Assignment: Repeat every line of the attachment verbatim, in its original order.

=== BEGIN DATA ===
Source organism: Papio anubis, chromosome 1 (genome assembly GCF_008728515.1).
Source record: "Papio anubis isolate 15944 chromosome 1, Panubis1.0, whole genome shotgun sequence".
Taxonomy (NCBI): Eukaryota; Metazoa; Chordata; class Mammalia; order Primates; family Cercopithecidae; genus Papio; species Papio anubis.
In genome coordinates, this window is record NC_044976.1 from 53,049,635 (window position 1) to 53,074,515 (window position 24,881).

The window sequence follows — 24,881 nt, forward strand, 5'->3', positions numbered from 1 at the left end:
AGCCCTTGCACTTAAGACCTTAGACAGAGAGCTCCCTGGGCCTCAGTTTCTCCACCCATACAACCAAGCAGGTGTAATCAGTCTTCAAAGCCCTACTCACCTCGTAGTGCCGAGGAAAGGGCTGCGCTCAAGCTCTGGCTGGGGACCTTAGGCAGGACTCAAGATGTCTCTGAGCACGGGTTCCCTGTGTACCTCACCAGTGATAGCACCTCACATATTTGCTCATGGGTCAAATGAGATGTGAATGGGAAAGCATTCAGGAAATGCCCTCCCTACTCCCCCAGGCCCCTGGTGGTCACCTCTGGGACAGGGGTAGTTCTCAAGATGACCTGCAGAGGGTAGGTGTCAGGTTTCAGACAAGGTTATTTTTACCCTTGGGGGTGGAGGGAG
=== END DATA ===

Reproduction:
Source organism: Papio anubis, chromosome 1 (genome assembly GCF_008728515.1).
Source record: "Papio anubis isolate 15944 chromosome 1, Panubis1.0, whole genome shotgun sequence".
Taxonomy (NCBI): Eukaryota; Metazoa; Chordata; class Mammalia; order Primates; family Cercopithecidae; genus Papio; species Papio anubis.
In genome coordinates, this window is record NC_044976.1 from 53,049,635 (window position 1) to 53,074,515 (window position 24,881).

The window sequence follows — 24,881 nt, forward strand, 5'->3', positions numbered from 1 at the left end:
AGCCCTTGCACTTAAGACCTTAGACAGAGAGCTCCCTGGGCCTCAGTTTCTCCACCCATACAACCAAGCAGGTGTAATCAGTCTTCAAAGCCCTACTCACCTCGTAGTGCCGAGGAAAGGGCTGCGCTCAAGCTCTGGCTGGGGACCTTAGGCAGGACTCAAGATGTCTCTGAGCACGGGTTCCCTGTGTACCTCACCAGTGATAGCACCTCACATATTTGCTCATGGGTCAAATGAGATGTGAATGGGAAAGCATTCAGGAAATGCCCTCCCTACTCCCCCAGGCCCCTGGTGGTCACCTCTGGGACAGGGGTAGTTCTCAAGATGACCTGCAGAGGGTAGGTGTCAGGTTTCAGACAAGGTTATTTTTACCCTTGGGGGTGGAGGGAG